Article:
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I prefer to think of the Bible as a collection of biographies that have a greater purpose than just to tell us about Jewish history. The latter is arguably one of the most important facets of the human presence on this planet. How many times have the Jews been stamped out, only to come back to life again? Indeed, Israel features prominently on the pages of the New York Times. If there is ever a WWIII, no one will be surprised if Israel is at the epicenter of the conflagration. Israel, it seems, is here to stay.

And yet, careful inspection of the details of the history of Israel reveals that the people who make up that history were not notable for the expected reasons. The Bible is not replete with stories of military victories and people who championed great social causes and pursued righteousness and justice for all peoples. The fact of the matter is that the people who appear on the pages of the Bible were just ordinary people. Frankly, many of them were not particularly good people. Abraham lied to protect his own skin at the expense of his wife’s safety. “Happy anniversary, honey!” David committed adultery and murder. Moses was a quitter. Peter was a coward.

This is what impresses me so much about the Bible. You would think that a book destined to underpin a great religion would be filled with stories of flawless people doing amazing acts to inspire the rest of us to goodness. Instead, we find stories of fundamentally flawed men and women trying to live life the best they know how but consistently falling short, usually way short. And we are not talking about one or two people; it’s one flawed character right after the other through thousands of years of history. The whole book is full of people who failed, some of them big-time. Surprisingly, sin, not holiness, is the dominant theme. This is not exactly what I would expect of a religious book. Bible characters are portrayed as sinners, trapped in their humanity, struggling to deal with life and a God who is ultimate holiness and who will not leave them alone, a God who is their life.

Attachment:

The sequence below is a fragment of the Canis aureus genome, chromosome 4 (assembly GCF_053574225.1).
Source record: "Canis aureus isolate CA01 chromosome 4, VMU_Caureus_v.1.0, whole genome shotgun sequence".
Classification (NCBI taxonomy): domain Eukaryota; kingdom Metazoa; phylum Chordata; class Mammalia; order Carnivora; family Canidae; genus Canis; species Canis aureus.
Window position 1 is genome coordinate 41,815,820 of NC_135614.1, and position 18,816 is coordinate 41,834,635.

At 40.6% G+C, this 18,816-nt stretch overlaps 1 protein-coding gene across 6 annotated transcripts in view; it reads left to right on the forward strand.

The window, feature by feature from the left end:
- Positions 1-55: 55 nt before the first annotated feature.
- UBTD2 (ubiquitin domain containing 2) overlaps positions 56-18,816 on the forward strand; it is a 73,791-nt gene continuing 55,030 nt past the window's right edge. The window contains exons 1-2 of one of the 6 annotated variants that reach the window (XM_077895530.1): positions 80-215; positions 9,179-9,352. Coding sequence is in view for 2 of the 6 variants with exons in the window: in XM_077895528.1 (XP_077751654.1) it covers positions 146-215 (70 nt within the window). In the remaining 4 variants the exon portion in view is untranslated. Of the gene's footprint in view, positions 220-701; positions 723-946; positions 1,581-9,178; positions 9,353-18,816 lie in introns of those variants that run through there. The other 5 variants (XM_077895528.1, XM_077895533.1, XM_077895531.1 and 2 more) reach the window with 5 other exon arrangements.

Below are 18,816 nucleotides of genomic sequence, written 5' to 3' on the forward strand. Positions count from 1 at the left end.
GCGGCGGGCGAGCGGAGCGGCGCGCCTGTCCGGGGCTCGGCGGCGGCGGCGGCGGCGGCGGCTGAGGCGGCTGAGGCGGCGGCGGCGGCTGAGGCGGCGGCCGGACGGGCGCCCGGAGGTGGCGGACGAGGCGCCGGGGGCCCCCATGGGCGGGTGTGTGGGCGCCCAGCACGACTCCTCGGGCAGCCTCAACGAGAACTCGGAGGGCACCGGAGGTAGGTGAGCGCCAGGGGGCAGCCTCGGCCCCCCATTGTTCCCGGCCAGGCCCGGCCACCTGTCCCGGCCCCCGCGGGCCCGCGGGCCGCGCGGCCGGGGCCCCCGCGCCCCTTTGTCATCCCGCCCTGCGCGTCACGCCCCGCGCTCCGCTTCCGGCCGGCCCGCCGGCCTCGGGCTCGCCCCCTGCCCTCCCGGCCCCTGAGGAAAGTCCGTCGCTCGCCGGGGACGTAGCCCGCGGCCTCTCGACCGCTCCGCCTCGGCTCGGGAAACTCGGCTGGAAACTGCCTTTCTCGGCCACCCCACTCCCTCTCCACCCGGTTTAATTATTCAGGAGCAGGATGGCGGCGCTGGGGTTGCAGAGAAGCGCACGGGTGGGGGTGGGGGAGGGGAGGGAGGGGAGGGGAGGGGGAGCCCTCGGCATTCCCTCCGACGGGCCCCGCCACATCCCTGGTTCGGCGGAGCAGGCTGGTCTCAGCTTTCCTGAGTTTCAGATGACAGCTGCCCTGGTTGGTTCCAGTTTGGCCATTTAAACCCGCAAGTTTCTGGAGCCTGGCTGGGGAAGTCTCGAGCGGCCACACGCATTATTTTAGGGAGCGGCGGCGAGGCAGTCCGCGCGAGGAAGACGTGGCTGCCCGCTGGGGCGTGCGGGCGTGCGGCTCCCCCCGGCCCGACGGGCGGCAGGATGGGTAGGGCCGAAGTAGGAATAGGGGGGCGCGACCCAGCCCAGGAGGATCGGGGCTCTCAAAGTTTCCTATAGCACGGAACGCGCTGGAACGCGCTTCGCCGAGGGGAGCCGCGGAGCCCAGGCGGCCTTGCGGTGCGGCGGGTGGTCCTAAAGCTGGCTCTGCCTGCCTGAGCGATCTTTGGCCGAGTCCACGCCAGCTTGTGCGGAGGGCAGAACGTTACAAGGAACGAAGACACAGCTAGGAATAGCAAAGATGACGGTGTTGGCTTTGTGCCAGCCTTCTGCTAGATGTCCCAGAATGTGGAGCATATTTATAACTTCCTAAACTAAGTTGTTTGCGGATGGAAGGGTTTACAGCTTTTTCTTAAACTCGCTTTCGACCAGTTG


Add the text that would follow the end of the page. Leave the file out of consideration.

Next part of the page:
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God is so powerful that He can literally speak an entire universe, quarks to galaxies, into existence. He is so holy that no man can look at His face and live. He can fly without wings, control the weather, heal incurable diseases, cause earthquakes, and predict the future with 100% accuracy. Why isn’t the Bible full of “God stories” that tell us about this superhero whom we call Jehovah and who calls Himself by the unlikely name “I am”? Why does the Bible not comprise 2000 pages of what God did on His summer vacation? If I were to read such stories, day after day, perhaps then I would fear Him more or truly understand Him better.

Unexpectedly, the Bible is an “earthy” book, full of murder and mayhem, sin and sex, twists and turns. The stories are about real people living real lives struggling with meaning and purpose, selfishness and righteousness, heaven and earth, the visible and the invisible.

What are we supposed to make out of all this?

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The kids in my neighborhood, growing up, played a lot of ice hockey during the winter. We mainly played on the reservoirs that fed local cranberry bogs. These bodies of water are deep (e.g., dangerous), and due to protection from wind and flurries by surrounding forest, the ice was frequently of a quality good enough for skating. Ofttimes, the ice was just barely thick enough to support us, but for teenagers, fun and competition always trump life and safety. Those were the days when the Boston Bruins was a really good hockey team and many of us emulated Bobby Hull, dreaming of “being him” someday.

That was then; this is now. It is unreasonable to believe that I could ever become a great hockey player like Bobby Hull. But I’ll bet I could be a quitter or a coward just like Moses or Peter! I know this is a very strange perspective on aspiring to greatness, but it makes the point that neither Moses nor Peter nor I, none of us, are special people in the sense of having a special “in” with God. We are all in the same boat. We all struggle with revenge and hatred, sex and ambition, pride and prejudice. Their stories are my story. Their stories were written down so that I could know how God deals with ordinary people, how He pursues them, how He interacts with them, how He talks with them, how He disciplines them, how He leads them into His life and Kingdom. We are, all of us, the sheep of His pasture. There are no super-sheep.

Certainly, the Bible conveys much about God, Himself. But, in the main, Bible stories about people who are living chaotic lives in the context of God comprise the quintessential method that God invented for explaining what He expects of ordinary people and what ordinary people can expect of Him.1

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Yea, well, this is all very inspiring, but gimme a break! I’m not a Moses or a David, or any of those other people. Moses and David must have had something that I don’t. They had two-way conversations with God, for crying out loud! And something about this doesn’t seem fair; of the three of us, I am the only one not to have committed murder. You would think that, of all things, murder would surely disqualify a person from approaching God.

Apparently, it doesn’t.


1 Have you ever wondered how God, who is omnipotent, omniscient, and omnipresent could possibly be humble? After all, if anyone could “brag” about being truly great, it would be God. His humility is clearly evident in the Bible, where we read stories of God using His power not to impress, but to draw people out of themselves and toward Him. He could walk through a concrete wall without damaging the structure, but He prefers to give you and I our next breath. That is humility.